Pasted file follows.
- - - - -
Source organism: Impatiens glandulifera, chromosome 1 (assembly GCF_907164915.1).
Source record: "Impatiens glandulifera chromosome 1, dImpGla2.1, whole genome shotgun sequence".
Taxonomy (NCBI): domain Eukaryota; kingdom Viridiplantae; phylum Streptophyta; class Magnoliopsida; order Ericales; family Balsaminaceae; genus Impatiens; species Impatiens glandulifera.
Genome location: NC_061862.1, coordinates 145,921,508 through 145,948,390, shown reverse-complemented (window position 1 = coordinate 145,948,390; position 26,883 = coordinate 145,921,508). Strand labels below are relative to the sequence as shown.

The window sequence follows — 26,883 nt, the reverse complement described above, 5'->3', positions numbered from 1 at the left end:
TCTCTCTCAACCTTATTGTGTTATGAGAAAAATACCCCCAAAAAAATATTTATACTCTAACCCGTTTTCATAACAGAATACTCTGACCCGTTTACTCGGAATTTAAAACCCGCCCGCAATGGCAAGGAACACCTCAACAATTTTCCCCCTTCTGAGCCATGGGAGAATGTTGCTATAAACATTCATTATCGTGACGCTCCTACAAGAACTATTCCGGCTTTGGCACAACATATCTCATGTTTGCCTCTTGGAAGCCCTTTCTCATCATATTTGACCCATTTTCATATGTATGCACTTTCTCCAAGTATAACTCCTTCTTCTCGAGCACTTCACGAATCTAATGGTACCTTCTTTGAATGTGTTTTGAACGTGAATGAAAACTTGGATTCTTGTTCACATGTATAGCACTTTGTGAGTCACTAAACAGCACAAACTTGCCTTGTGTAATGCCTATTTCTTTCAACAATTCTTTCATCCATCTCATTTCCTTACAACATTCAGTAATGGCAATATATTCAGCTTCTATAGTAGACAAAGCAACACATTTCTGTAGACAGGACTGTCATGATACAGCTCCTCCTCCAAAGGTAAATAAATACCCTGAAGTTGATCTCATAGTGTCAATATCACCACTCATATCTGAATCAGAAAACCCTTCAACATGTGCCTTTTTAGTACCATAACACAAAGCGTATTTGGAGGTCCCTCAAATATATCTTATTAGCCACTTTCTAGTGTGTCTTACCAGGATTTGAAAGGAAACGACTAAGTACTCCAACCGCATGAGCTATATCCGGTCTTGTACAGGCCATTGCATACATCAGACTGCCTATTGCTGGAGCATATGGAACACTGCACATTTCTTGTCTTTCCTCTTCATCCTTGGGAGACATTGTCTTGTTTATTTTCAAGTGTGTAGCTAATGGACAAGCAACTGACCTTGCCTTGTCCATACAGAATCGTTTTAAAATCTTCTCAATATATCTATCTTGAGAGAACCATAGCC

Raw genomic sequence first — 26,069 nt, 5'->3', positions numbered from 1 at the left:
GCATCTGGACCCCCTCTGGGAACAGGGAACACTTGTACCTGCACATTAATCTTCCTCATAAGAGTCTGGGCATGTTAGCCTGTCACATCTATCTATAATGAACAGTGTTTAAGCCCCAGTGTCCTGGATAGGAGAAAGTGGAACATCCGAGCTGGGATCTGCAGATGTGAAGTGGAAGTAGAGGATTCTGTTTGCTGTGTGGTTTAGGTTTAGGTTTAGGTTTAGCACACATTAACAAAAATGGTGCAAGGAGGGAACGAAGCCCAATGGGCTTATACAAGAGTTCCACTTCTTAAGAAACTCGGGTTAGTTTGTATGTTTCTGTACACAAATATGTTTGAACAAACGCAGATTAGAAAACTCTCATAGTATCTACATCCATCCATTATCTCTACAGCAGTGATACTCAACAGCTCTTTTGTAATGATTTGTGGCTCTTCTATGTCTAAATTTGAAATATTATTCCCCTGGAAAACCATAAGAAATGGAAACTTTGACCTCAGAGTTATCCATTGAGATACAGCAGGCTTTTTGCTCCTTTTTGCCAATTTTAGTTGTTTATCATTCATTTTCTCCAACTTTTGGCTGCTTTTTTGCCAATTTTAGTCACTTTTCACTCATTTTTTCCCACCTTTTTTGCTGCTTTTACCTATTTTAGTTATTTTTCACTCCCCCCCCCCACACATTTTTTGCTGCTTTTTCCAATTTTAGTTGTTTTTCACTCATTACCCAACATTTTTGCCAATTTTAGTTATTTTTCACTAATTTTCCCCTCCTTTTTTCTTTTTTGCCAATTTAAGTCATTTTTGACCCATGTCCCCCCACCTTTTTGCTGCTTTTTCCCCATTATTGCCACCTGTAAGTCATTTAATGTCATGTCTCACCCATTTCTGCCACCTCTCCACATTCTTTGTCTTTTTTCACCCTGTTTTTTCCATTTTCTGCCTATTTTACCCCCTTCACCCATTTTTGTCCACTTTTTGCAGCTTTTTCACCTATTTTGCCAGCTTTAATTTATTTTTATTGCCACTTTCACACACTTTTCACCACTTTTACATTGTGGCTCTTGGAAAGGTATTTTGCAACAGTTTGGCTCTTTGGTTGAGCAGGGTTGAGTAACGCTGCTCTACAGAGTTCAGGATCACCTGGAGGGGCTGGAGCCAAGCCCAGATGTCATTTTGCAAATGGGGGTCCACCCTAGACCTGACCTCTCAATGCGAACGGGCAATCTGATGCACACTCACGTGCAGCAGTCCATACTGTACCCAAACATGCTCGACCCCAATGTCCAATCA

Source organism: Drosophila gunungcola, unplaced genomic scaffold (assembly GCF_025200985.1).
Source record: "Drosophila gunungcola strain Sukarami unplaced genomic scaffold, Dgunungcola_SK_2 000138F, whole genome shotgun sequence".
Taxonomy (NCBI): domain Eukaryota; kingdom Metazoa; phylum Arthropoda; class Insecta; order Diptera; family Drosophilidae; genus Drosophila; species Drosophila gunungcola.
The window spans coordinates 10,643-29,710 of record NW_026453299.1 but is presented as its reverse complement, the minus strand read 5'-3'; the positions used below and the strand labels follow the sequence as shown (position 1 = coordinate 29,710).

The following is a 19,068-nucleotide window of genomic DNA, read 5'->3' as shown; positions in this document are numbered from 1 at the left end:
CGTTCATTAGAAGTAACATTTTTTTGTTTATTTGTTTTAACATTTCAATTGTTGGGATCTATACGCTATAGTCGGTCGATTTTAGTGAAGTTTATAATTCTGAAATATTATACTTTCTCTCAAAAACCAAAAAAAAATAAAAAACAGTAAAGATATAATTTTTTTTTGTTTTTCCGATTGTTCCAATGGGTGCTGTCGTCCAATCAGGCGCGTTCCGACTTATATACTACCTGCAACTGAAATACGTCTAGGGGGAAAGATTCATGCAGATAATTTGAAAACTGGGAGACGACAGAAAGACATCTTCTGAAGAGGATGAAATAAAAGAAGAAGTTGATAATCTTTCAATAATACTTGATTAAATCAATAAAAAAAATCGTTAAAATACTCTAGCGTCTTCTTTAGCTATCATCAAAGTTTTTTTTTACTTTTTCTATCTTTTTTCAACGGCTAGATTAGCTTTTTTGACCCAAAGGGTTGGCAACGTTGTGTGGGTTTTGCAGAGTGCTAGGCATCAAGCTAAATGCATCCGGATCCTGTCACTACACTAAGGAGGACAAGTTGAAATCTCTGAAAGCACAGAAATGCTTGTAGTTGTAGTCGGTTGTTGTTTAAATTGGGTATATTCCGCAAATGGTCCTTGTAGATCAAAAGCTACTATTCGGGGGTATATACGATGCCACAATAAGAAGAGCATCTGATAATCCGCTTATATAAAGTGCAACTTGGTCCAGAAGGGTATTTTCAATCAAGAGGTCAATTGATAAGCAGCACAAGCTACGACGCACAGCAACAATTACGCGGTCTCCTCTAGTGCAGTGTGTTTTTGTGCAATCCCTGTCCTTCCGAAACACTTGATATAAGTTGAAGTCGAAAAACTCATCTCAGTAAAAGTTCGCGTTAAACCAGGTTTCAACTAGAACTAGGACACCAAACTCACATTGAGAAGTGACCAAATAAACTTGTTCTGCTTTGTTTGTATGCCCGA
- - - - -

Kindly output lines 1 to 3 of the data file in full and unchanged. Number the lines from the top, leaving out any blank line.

Source organism: Impatiens glandulifera, chromosome 1 (assembly GCF_907164915.1).
Source record: "Impatiens glandulifera chromosome 1, dImpGla2.1, whole genome shotgun sequence".
Taxonomy (NCBI): domain Eukaryota; kingdom Viridiplantae; phylum Streptophyta; class Magnoliopsida; order Ericales; family Balsaminaceae; genus Impatiens; species Impatiens glandulifera.